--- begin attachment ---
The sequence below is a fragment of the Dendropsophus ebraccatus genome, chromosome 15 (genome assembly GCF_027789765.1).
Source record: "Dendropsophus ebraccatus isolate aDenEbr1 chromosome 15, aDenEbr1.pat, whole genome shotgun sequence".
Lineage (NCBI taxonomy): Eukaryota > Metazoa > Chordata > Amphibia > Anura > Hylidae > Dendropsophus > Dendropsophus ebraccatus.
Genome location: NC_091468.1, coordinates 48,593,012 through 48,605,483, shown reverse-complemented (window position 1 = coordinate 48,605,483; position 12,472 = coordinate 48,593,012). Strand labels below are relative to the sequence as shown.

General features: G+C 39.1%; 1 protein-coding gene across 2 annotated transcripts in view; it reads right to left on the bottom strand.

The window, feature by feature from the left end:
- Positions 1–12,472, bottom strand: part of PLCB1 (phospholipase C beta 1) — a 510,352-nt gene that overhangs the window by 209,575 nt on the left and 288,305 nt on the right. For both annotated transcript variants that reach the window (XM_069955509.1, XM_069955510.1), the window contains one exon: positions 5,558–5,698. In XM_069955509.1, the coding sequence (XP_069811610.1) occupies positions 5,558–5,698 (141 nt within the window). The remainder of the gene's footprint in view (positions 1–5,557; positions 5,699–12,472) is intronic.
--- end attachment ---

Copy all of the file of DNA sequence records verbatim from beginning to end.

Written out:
The sequence below is a fragment of the Dendropsophus ebraccatus genome, chromosome 15 (genome assembly GCF_027789765.1).
Source record: "Dendropsophus ebraccatus isolate aDenEbr1 chromosome 15, aDenEbr1.pat, whole genome shotgun sequence".
Lineage (NCBI taxonomy): Eukaryota > Metazoa > Chordata > Amphibia > Anura > Hylidae > Dendropsophus > Dendropsophus ebraccatus.
Genome location: NC_091468.1, coordinates 48,593,012 through 48,605,483, shown reverse-complemented (window position 1 = coordinate 48,605,483; position 12,472 = coordinate 48,593,012). Strand labels below are relative to the sequence as shown.

General features: G+C 39.1%; 1 protein-coding gene across 2 annotated transcripts in view; it reads right to left on the bottom strand.

The window, feature by feature from the left end:
- Positions 1–12,472, bottom strand: part of PLCB1 (phospholipase C beta 1) — a 510,352-nt gene that overhangs the window by 209,575 nt on the left and 288,305 nt on the right. For both annotated transcript variants that reach the window (XM_069955509.1, XM_069955510.1), the window contains one exon: positions 5,558–5,698. In XM_069955509.1, the coding sequence (XP_069811610.1) occupies positions 5,558–5,698 (141 nt within the window). The remainder of the gene's footprint in view (positions 1–5,557; positions 5,699–12,472) is intronic.